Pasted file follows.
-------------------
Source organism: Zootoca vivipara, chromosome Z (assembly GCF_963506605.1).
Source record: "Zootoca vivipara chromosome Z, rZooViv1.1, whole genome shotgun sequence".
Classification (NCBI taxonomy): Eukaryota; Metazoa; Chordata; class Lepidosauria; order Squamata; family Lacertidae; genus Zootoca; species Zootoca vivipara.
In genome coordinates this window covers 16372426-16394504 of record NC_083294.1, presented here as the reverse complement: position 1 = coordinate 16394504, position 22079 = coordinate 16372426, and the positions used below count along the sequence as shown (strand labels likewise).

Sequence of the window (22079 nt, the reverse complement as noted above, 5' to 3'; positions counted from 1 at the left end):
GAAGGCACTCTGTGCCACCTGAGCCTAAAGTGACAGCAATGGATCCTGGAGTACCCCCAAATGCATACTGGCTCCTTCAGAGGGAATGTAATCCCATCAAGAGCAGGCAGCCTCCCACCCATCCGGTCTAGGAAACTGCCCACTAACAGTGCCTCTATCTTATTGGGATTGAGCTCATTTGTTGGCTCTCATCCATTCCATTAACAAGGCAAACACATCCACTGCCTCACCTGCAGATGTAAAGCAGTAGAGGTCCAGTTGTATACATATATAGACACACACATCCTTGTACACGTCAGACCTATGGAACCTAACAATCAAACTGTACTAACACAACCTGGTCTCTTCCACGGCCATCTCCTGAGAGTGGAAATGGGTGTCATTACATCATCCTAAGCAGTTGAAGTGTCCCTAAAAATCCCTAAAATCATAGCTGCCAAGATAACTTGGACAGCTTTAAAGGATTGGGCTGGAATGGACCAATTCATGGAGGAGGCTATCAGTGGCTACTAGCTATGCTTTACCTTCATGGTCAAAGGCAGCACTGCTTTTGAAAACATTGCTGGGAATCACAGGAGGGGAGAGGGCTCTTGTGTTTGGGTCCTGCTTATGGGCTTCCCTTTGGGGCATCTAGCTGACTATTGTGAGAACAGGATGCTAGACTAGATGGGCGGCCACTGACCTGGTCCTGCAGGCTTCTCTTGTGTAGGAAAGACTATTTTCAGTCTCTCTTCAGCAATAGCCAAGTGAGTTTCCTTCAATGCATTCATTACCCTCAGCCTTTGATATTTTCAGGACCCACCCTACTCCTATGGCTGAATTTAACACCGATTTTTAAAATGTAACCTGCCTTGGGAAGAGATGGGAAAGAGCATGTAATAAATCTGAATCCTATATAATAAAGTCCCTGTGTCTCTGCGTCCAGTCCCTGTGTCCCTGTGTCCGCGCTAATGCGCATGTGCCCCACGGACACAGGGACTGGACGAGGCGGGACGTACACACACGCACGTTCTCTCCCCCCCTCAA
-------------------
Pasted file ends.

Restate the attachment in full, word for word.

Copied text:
Source organism: Zootoca vivipara, chromosome Z (assembly GCF_963506605.1).
Source record: "Zootoca vivipara chromosome Z, rZooViv1.1, whole genome shotgun sequence".
Classification (NCBI taxonomy): Eukaryota; Metazoa; Chordata; class Lepidosauria; order Squamata; family Lacertidae; genus Zootoca; species Zootoca vivipara.
In genome coordinates this window covers 16372426-16394504 of record NC_083294.1, presented here as the reverse complement: position 1 = coordinate 16394504, position 22079 = coordinate 16372426, and the positions used below count along the sequence as shown (strand labels likewise).

Sequence of the window (22079 nt, the reverse complement as noted above, 5' to 3'; positions counted from 1 at the left end):
GAAGGCACTCTGTGCCACCTGAGCCTAAAGTGACAGCAATGGATCCTGGAGTACCCCCAAATGCATACTGGCTCCTTCAGAGGGAATGTAATCCCATCAAGAGCAGGCAGCCTCCCACCCATCCGGTCTAGGAAACTGCCCACTAACAGTGCCTCTATCTTATTGGGATTGAGCTCATTTGTTGGCTCTCATCCATTCCATTAACAAGGCAAACACATCCACTGCCTCACCTGCAGATGTAAAGCAGTAGAGGTCCAGTTGTATACATATATAGACACACACATCCTTGTACACGTCAGACCTATGGAACCTAACAATCAAACTGTACTAACACAACCTGGTCTCTTCCACGGCCATCTCCTGAGAGTGGAAATGGGTGTCATTACATCATCCTAAGCAGTTGAAGTGTCCCTAAAAATCCCTAAAATCATAGCTGCCAAGATAACTTGGACAGCTTTAAAGGATTGGGCTGGAATGGACCAATTCATGGAGGAGGCTATCAGTGGCTACTAGCTATGCTTTACCTTCATGGTCAAAGGCAGCACTGCTTTTGAAAACATTGCTGGGAATCACAGGAGGGGAGAGGGCTCTTGTGTTTGGGTCCTGCTTATGGGCTTCCCTTTGGGGCATCTAGCTGACTATTGTGAGAACAGGATGCTAGACTAGATGGGCGGCCACTGACCTGGTCCTGCAGGCTTCTCTTGTGTAGGAAAGACTATTTTCAGTCTCTCTTCAGCAATAGCCAAGTGAGTTTCCTTCAATGCATTCATTACCCTCAGCCTTTGATATTTTCAGGACCCACCCTACTCCTATGGCTGAATTTAACACCGATTTTTAAAATGTAACCTGCCTTGGGAAGAGATGGGAAAGAGCATGTAATAAATCTGAATCCTATATAATAAAGTCCCTGTGTCTCTGCGTCCAGTCCCTGTGTCCCTGTGTCCGCGCTAATGCGCATGTGCCCCACGGACACAGGGACTGGACGAGGCGGGACGTACACACACGCACGTTCTCTCCCCCCCTCAA